and it slices up a lot like that… I the smell is not so strong until its cut and fades rather fast when you sticker it.

-- Duct Tape is the Force! It has a light side and a dark side and it Binds the Universe together!

View sidestepmcgee's profile


158 posts in 3752 days

#7 posted 07-29-2009 01:03 AM

It’s southern sweet gum,I have a mess of it.It is very pretty, the trick is to dry out right.I quarter saw a lot of it to avoid waste from warping so bad.Almost postive that is sweet gum, I live tallahassee and cut this on a regular basis.

-- eric post, tallahassee FL

View Built2Last's profile


234 posts in 3504 days

#8 posted 07-29-2009 01:06 AM

I kinda thought it might be sweet gum but the darkness thru my off. May have been from lying on the wet ground were I found it.

View BarryW's profile


1015 posts in 3933 days

#9 posted 07-29-2009 01:07 AM

spalted sassafras?

-- /\/\/\ BarryW /\/\/\ Stay so busy you don't have time to die.

View GSwoodworker's profile


74 posts in 3318 days

#10 posted 07-29-2009 02:58 AM

I was told that you can send a sample of wood to the US Forestery Service and they will identify it and give origin that the tree had grew. This was to be a free service (part of our tax dollars at work) I guess. I will look into it some more.

View HokieMojo's profile


2104 posts in 3755 days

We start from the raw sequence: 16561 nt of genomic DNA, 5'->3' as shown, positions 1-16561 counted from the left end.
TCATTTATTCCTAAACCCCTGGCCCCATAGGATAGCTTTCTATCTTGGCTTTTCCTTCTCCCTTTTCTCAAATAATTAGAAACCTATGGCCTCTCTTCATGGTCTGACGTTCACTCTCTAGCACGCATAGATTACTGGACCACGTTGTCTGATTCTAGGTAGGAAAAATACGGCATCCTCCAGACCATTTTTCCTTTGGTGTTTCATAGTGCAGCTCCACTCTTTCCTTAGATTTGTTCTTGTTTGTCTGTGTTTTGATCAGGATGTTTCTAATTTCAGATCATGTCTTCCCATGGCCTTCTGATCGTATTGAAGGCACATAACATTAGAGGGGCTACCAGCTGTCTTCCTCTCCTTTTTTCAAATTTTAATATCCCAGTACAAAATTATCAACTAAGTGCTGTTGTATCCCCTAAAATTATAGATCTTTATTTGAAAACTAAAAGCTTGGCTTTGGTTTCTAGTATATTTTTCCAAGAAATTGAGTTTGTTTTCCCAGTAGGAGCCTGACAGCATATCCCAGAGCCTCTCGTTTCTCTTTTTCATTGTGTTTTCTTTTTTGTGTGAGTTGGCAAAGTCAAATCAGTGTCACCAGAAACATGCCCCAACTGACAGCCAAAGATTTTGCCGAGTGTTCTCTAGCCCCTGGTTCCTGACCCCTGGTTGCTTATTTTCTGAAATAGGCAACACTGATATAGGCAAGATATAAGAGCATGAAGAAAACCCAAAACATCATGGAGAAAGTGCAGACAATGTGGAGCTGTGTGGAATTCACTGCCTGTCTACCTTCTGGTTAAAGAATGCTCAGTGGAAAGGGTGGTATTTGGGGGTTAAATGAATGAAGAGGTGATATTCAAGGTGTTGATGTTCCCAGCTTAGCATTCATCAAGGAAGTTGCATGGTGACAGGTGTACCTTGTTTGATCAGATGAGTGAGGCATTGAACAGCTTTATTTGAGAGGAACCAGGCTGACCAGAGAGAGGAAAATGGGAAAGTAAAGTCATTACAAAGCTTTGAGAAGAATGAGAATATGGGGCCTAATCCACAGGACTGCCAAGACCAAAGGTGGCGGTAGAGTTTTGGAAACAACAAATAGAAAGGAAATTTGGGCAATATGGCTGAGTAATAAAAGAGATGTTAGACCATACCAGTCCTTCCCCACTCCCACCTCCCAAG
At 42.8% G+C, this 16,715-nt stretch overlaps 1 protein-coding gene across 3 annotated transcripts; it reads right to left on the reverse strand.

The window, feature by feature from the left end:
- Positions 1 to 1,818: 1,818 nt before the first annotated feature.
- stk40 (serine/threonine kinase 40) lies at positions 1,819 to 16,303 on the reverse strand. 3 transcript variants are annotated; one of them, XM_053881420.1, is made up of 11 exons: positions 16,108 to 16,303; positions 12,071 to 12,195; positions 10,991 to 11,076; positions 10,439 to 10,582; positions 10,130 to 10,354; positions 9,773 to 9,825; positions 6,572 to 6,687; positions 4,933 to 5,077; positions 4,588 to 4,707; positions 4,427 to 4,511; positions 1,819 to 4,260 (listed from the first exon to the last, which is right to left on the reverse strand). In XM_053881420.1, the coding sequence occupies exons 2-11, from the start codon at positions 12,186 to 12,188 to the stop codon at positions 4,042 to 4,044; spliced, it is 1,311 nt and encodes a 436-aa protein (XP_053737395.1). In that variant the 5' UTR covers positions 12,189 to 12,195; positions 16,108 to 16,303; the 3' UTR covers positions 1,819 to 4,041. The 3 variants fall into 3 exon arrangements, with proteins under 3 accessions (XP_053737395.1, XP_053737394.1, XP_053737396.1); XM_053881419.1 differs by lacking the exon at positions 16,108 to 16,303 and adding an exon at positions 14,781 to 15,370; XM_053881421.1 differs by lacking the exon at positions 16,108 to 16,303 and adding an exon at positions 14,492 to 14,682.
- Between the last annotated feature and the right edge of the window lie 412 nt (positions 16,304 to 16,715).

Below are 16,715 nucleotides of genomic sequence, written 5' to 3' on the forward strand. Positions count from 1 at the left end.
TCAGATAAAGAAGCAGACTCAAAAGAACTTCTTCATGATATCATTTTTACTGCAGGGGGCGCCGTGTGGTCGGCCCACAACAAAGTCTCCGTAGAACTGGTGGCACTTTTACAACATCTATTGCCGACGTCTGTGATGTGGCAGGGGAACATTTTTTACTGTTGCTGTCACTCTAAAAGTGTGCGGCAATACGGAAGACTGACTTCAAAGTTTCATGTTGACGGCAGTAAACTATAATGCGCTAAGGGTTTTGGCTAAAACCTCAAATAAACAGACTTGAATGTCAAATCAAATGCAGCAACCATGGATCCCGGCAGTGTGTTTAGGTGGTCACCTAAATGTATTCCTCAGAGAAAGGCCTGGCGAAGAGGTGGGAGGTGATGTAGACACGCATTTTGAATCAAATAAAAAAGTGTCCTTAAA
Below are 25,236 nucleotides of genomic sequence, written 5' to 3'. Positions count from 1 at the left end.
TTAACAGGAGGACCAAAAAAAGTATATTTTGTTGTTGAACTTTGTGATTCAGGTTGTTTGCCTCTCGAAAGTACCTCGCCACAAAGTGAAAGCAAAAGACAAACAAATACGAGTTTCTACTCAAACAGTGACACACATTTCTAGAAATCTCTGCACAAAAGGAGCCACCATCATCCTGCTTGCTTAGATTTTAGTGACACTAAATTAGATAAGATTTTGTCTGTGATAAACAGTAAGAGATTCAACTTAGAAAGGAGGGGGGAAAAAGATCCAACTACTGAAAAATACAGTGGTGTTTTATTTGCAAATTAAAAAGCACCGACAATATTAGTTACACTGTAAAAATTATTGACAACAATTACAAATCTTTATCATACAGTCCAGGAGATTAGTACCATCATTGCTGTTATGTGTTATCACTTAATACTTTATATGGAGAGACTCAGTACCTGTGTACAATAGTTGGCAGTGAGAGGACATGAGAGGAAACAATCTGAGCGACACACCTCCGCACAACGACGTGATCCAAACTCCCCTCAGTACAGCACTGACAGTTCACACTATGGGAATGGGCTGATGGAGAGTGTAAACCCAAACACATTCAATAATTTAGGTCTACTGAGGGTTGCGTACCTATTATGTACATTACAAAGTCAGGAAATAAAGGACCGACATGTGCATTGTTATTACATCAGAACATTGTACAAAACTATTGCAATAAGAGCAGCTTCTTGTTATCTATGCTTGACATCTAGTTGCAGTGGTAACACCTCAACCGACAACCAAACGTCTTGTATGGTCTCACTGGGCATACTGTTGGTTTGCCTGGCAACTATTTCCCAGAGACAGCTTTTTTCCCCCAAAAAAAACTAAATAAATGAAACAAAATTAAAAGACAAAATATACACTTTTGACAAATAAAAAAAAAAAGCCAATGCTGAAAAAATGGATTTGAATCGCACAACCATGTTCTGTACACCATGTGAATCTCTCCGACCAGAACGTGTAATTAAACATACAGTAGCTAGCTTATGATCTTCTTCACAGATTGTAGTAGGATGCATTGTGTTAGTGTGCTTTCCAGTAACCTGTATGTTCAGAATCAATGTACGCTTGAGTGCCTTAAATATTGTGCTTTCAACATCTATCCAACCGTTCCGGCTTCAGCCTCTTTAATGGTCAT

#11 posted 07-29-2009 03:13 AM

when you say it’s been down, has it been laying flat or propped up. if it was on the ground, it probably has a lot of drying to go. you will probably know much better once it is dry.

View HokieMojo's profile


2104 posts in 3755 days

#12 posted 07-29-2009 03:20 AM

GSWoodworker – I wouldn’t be surprised if they farm this out to various colleges and universities to be used as part of their educational program. I’d love to hear more about it if you can find more info.

View Karson's profile


35125 posts in 4427 days

#13 posted 07-29-2009 03:34 AM

Some interesting wood.

-- I've been blessed with a father who liked to tinker in wood, and a wife who lets me tinker in wood. Southern Delaware soon moving to Virginia †

View huff's profile


2828 posts in 3312 days

#14 posted 07-29-2009 03:37 AM

Might as well throw my guess in there. From the second picture and the way you said it had a warm brown color as it dried looks alot like Butternut ( a cousin to walnut, not as dark and not as hard, but has a similar grain and color as your log) Don’t know if there are any Butternut trees in Alabama, but I’ve been told the tree has been dieing out because of some sort of blite. Hope the US Forestery Service can help you out and keep us posted.

-- John @

View sidestepmcgee's profile


158 posts in 3752 days

#15 posted 07-29-2009 05:06 AM

all the sweet gum I’ve ever cut has had dark streaks and a spalted effect through the grain.But is very nice.Once dry machines well and looks sharp.Have fun with it.Check out this link

info on the sweetgum

-- eric post, tallahassee FL